Easy, isn’t it? This command can only convert 1 file at a time, which can be annoying when you need to convert multiple files. If you’re lucky, all of the files you drag from the iPhone will have lowercase extension “heic”. You can run this script to convert them:

for file in *.heic; do heif-convert $file ${file/%.heic/.jpg}; done

Sometimes, some files are in lowercase and some come with uppercase. There are many ways to deal with this issue. You can rename all the files to lowercase and then run the above command, you can write a program that reads all the files and then run the heif-convert command.

I took the route to learn about how to do that with a bash script. My script will read all the files that contain “.heic” or “.HEIC” in the filename. Then convert them into jpg format with the heif-convert command.

I created a GitHub repository for any handy command in the future. You can download the executable from here. To run it:


If my note helped, please consider buying me a coffee😁.




How To Study Less, Study Smart

I came across a video recently about how to study smarter. I found it useful for people at any age that needed to focus and learn. Here’s a note I took that summarizes it.

1. Break your study sessions into 25-minute chunks

Your attention is limited. Study shows that most people can only focus on a task for about 25 minutes. Then your efficiency will deplete very quickly.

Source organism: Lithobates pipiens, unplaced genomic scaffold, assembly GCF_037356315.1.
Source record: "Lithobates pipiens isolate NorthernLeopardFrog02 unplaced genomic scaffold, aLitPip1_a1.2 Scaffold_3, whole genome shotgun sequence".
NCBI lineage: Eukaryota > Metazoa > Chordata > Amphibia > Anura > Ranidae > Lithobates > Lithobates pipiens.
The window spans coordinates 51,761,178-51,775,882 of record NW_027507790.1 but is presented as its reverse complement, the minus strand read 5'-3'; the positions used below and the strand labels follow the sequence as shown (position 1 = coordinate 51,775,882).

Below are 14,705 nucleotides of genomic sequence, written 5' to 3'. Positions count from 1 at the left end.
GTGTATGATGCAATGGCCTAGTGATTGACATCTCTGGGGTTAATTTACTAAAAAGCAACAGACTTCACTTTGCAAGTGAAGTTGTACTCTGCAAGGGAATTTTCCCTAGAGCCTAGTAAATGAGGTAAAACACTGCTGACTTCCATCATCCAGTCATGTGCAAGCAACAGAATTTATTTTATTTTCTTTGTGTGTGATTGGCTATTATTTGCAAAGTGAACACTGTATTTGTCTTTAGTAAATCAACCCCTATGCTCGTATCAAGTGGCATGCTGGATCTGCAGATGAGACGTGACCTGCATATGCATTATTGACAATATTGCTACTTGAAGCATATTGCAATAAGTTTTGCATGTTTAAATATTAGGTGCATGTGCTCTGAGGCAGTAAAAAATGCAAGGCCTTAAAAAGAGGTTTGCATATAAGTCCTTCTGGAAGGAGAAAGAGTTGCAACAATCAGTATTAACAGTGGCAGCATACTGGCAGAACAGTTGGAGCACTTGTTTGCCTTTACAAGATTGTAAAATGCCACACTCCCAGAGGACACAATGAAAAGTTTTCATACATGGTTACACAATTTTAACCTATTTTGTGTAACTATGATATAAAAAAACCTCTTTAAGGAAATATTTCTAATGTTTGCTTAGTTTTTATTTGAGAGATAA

When you reach a plateau where you cannot focus anymore, take a 5-minute break. That will recharge your brain and give you a fresh start.
You can also reward yourself after finishing your entire day. This way you’ll enjoy studying more in the future.

2. Create a dedicated study area

You have trained yourself to behave differently in different rooms or areas. For example, you’ll eat at the dining table, sleep in the bedroom, etc. If you happened to eat, study, and play at the same desk, your brain will be confused when you need to focus. Ideally, you can have a study area just for you to study. But sometimes this is a luxury, especially when you’re living in a dorm room. The solution is to buy a study lamp. It doesn’t have to be fancy or expensive. You only turn it on when you need to focus and study. That way you’ll adapt to the atmosphere of staying concentrated when the lamp is on.

3. Study actively – once you’ve learned, test yourself actively